That said, nobody else in this world has Queens, which exists as probably the purest possible example of American egalitarianism: Uniting the principles of affordable housing, comprehensive public transportation, an inviting immigration policy, middle-class civil jobs on a merit-based system, and finally, a viable, strong universal public education system, we have provided a crucible for upward mobility for practically all and sundry, unmatched anywhere else. It is no surprise, then, that Queens is by far the most diverse place on Earth.

My description of that system, I admit, is a bit utopian. I’m not saying it was ever anywhere near as close to that ideal as it could have been. I’m not even sure to what extent it still exists. What I am saying is that it’s gotten closer to that ideal than any other system, ever. London and Paris’ respective governments and populations never got over what to do with their non-white post-colonial immigration issue, and have opted to disenfranchise them in a way that is not unlike America pre-Great Society. Tottenham and Clichy-sous-Bois are not what I would consider to be fully plugged in to their respective governments’ social infrastructure, and their central cities have priced out the non-elite far more than even Manhattan has done. Likewise, Singapore, Hong Kong and Shanghai have laughably small foreign populations compared to New York, and were I, for instance, to move there, I’d be something of a curiosity to my dying day.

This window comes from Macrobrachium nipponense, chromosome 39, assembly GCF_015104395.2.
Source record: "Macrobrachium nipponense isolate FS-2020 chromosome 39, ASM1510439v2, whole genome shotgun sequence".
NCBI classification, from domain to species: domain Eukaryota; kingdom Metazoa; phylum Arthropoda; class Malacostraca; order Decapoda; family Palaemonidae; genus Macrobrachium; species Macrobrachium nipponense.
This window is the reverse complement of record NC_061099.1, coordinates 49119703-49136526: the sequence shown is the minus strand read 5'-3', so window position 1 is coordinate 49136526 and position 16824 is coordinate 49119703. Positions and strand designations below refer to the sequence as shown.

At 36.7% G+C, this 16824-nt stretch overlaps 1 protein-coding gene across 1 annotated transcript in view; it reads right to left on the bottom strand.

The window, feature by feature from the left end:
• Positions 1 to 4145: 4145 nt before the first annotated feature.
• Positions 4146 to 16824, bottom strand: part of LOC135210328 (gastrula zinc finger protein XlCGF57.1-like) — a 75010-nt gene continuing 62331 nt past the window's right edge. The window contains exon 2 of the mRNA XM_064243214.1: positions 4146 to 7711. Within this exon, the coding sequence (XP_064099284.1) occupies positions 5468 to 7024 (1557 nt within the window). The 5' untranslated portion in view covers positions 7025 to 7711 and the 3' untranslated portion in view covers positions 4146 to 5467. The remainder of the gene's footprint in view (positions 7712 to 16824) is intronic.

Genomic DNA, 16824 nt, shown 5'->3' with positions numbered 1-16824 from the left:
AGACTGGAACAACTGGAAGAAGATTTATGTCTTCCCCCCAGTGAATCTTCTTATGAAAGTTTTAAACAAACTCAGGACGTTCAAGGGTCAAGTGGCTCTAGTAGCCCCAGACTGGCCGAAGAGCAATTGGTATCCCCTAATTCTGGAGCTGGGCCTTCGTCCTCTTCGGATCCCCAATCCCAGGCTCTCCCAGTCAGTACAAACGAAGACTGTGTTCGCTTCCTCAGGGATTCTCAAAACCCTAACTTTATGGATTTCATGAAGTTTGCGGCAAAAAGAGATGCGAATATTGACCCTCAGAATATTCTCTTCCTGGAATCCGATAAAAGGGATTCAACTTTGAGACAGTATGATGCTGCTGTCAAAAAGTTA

A number of the artistic styles New York fostered during its heyday in the 70s and 80s were decidedly non-elite. We had uptown scenes with rich patrons. We had downtown scenes with the transplanted hip. We also had outer-borough scenes full of homegrown artists – from our public and vocational schools, and from our working and middle-class neighborhoods – as well as folks who came because there was a homegrown audience. Who, after all, would immigrate to the Bronx of all places to promote their career? And yet. We had the ability to cross-pollinate all of this stuff, but that heterogeneity came not just from attracting people to our city but also cultivating the people we had.

I believe in Lazarus’ The New Colossus and I believe in the precepts of compulsory universal education being the gateway to an enlightened society. I believe that nowhere has embodied these as much as New York City and nowhere has benefited from these as much as New York City. It’s one thing to take in the rich – almost everybody does that – but at our best we have taken in the poor as well, and given them the opportunity to enrich everybody.